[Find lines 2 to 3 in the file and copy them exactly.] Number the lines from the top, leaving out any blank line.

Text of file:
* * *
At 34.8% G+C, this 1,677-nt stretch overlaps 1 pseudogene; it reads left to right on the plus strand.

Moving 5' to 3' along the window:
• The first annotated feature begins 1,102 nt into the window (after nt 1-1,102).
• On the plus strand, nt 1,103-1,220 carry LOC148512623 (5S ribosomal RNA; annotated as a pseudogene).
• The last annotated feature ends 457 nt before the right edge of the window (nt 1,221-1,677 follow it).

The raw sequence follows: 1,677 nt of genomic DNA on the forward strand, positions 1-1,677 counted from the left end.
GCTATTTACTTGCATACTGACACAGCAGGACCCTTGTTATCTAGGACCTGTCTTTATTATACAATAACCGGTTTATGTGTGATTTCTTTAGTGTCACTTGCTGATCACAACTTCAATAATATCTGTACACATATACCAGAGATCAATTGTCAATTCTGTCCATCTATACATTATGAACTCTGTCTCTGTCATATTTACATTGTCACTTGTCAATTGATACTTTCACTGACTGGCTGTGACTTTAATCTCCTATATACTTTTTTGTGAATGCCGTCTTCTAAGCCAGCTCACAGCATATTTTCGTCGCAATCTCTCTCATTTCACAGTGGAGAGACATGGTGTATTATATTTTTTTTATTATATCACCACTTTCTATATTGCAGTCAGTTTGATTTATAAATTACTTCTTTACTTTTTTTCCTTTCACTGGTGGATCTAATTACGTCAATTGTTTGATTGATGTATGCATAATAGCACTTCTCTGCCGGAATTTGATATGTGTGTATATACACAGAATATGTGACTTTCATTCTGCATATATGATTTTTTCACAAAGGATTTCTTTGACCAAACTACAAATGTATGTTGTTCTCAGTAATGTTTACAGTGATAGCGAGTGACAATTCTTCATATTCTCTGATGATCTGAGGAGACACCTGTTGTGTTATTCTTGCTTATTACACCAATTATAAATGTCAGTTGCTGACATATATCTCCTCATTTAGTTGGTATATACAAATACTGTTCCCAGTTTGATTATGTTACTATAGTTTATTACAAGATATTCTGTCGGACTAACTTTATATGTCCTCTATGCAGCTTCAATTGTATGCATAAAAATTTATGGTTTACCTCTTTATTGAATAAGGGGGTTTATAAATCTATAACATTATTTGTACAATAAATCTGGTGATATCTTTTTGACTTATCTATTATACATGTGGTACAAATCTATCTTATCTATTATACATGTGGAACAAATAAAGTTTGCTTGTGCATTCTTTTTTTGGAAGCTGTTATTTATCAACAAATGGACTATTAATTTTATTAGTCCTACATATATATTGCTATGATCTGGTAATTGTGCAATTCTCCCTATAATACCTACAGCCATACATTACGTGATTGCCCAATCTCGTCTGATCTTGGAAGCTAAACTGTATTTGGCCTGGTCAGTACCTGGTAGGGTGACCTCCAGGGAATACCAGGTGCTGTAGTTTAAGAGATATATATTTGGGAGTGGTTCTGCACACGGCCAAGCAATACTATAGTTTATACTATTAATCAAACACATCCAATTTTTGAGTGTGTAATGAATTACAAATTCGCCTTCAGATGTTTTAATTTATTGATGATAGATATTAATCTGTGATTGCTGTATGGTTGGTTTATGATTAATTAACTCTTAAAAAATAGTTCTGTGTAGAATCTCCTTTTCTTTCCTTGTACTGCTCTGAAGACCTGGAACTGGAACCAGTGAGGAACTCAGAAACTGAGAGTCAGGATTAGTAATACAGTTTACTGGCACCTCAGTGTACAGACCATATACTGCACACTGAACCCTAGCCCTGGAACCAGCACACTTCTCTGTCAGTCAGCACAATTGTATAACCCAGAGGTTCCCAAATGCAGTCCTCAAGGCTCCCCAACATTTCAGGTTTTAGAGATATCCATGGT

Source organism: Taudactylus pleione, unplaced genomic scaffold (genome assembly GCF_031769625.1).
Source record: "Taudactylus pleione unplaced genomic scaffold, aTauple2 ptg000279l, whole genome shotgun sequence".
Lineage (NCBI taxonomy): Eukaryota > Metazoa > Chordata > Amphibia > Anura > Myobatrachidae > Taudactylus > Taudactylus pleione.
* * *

Moving 5' to 3' along the window:
• The first annotated feature begins 1,102 nt into the window (after nt 1-1,102).